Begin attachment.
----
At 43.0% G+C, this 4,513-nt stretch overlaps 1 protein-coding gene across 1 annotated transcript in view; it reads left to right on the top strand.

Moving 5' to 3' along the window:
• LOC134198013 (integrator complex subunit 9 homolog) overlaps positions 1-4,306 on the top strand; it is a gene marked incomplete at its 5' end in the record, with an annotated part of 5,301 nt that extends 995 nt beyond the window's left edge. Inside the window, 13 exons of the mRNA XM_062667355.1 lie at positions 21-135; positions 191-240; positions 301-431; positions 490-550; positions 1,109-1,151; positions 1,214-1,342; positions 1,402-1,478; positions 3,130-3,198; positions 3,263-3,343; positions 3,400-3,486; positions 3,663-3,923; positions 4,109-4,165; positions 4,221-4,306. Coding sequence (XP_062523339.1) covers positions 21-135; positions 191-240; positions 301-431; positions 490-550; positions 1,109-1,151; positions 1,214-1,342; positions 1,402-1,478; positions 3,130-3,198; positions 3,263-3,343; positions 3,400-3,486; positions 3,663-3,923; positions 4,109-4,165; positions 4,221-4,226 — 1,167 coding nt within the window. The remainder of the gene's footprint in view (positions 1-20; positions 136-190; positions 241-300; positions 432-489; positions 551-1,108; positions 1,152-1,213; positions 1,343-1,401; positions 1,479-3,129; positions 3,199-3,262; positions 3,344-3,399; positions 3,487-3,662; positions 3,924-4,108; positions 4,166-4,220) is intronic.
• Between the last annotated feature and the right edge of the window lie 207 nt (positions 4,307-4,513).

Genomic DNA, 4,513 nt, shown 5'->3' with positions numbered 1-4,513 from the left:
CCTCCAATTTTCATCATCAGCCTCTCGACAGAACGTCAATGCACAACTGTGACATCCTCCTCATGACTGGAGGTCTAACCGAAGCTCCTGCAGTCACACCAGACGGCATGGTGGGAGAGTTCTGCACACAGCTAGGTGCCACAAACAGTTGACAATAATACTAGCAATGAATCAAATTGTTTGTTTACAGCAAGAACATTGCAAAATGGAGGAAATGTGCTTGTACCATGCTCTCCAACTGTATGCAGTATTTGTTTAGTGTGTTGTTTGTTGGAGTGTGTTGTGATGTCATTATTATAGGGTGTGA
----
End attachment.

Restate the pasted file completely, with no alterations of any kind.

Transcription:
At 43.0% G+C, this 4,513-nt stretch overlaps 1 protein-coding gene across 1 annotated transcript in view; it reads left to right on the top strand.

Moving 5' to 3' along the window:
• LOC134198013 (integrator complex subunit 9 homolog) overlaps positions 1-4,306 on the top strand; it is a gene marked incomplete at its 5' end in the record, with an annotated part of 5,301 nt that extends 995 nt beyond the window's left edge. Inside the window, 13 exons of the mRNA XM_062667355.1 lie at positions 21-135; positions 191-240; positions 301-431; positions 490-550; positions 1,109-1,151; positions 1,214-1,342; positions 1,402-1,478; positions 3,130-3,198; positions 3,263-3,343; positions 3,400-3,486; positions 3,663-3,923; positions 4,109-4,165; positions 4,221-4,306. Coding sequence (XP_062523339.1) covers positions 21-135; positions 191-240; positions 301-431; positions 490-550; positions 1,109-1,151; positions 1,214-1,342; positions 1,402-1,478; positions 3,130-3,198; positions 3,263-3,343; positions 3,400-3,486; positions 3,663-3,923; positions 4,109-4,165; positions 4,221-4,226 — 1,167 coding nt within the window. The remainder of the gene's footprint in view (positions 1-20; positions 136-190; positions 241-300; positions 432-489; positions 551-1,108; positions 1,152-1,213; positions 1,343-1,401; positions 1,479-3,129; positions 3,199-3,262; positions 3,344-3,399; positions 3,487-3,662; positions 3,924-4,108; positions 4,166-4,220) is intronic.
• Between the last annotated feature and the right edge of the window lie 207 nt (positions 4,307-4,513).

Genomic DNA, 4,513 nt, shown 5'->3' with positions numbered 1-4,513 from the left:
CCTCCAATTTTCATCATCAGCCTCTCGACAGAACGTCAATGCACAACTGTGACATCCTCCTCATGACTGGAGGTCTAACCGAAGCTCCTGCAGTCACACCAGACGGCATGGTGGGAGAGTTCTGCACACAGCTAGGTGCCACAAACAGTTGACAATAATACTAGCAATGAATCAAATTGTTTGTTTACAGCAAGAACATTGCAAAATGGAGGAAATGTGCTTGTACCATGCTCTCCAACTGTATGCAGTATTTGTTTAGTGTGTTGTTTGTTGGAGTGTGTTGTGATGTCATTATTATAGGGTGTGA